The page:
Bitcoin price highs in 2017 were not the result of a single trader on an exchange, the CEO of payment company Circle claims. In a series of tweets on Nov. 4, Jeremy Allaire disputed recent research which claimed Bitcoin’s bull run to $20,000 was the result of efforts by a single wallet holder.
Circle CEO: Research fails to understand exchanges
For Allaire, however, the idea that one Tether trader engaged in manipulation on an exchange had no logic.
“Exchanges use omnibus wallets that pool all customer balances and transactions on and off the exchange. So an analysis that shows that ‘a single wallet’ was involved in flows from Bitfinex to other exchanges is meaningless. All it shows is that traders were trading,” he summarized.
Others, meanwhile, including Cointelegraph contributors, followed Allaire in disagreeing with the conclusion that entire markets were swayed by a single wallet.
“Wake up call; every market is ‘manipulated’. Everybody tweeting something about the price of a certain asset is ‘manipulating’ the market. Doesn’t mean you can’t make money,” trader Michaël van de Poppe summarized in a Twitter post on Monday.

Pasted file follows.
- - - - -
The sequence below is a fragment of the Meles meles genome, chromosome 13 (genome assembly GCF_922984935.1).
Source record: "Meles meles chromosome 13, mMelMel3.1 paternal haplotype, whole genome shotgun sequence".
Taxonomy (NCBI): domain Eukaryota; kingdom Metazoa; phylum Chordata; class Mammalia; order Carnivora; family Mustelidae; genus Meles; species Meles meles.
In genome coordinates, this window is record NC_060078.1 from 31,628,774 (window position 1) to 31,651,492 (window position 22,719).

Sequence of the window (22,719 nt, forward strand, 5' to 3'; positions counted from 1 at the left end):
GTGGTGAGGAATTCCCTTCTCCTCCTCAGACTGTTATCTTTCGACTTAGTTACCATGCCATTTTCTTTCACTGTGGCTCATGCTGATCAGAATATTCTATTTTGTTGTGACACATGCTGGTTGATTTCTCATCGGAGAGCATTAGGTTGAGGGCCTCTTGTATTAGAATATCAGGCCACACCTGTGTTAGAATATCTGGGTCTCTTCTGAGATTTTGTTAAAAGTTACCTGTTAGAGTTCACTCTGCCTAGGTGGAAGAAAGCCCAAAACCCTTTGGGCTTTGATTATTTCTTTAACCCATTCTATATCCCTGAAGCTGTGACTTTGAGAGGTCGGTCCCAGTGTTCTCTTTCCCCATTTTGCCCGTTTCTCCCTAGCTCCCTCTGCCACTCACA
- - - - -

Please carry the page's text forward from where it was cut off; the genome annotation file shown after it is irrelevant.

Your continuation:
“The entire premise seems to misunderstand how markets and stablecoins work,” he responded, calling the research “bad science.”
More Tether does not mean higher BTC price
The dispute comes as curious movements in Bitcoin price continue. As Cointelegraph reported, several recent jumps have sparked speculation, including one which induced the second-biggest daily gains in Bitcoin’s history.
In December 2017, Tether’s market cap was around $1 billion. But while Bitcoin’s price is now 50% lower, Tether’s market cap has increased four times over to current levels of $4.1 billion.
Therefore, the issuance of new USDT thus does not directly correspond to BTC/USD staying higher.
Focus on China “breaking” exchanges
A further theory about the 2017 activity centers on China. According to Elaine Ou, a Bloomberg contributor formerly with Bitcoin mobile wallet app Abra, exchanges were unprepared for the consequences of Beijing’s ban on crypto trading.
Citing research from crypto industry startup Chainalysis, Ou said Chinese investors had stockpiled Bitcoin using yuan in advance.
“Once the ban was in effect, the traders had no way to trade crypto back to yuan, so they shifted to using Tethers on overseas exchanges as a substitute for fiat currency (after all, the yuan is roughly pegged to the dollar),” she summarized.
The result, along with the initial coin offering, or ICO, phenomenon for exchanges was conspicuous. Ou added:
“Coinbase saw so much trading activity that the exchange ‘broke.’ And the idea that a lone whale fueled this yearlong Bitcoin bull run is more than a little silly.”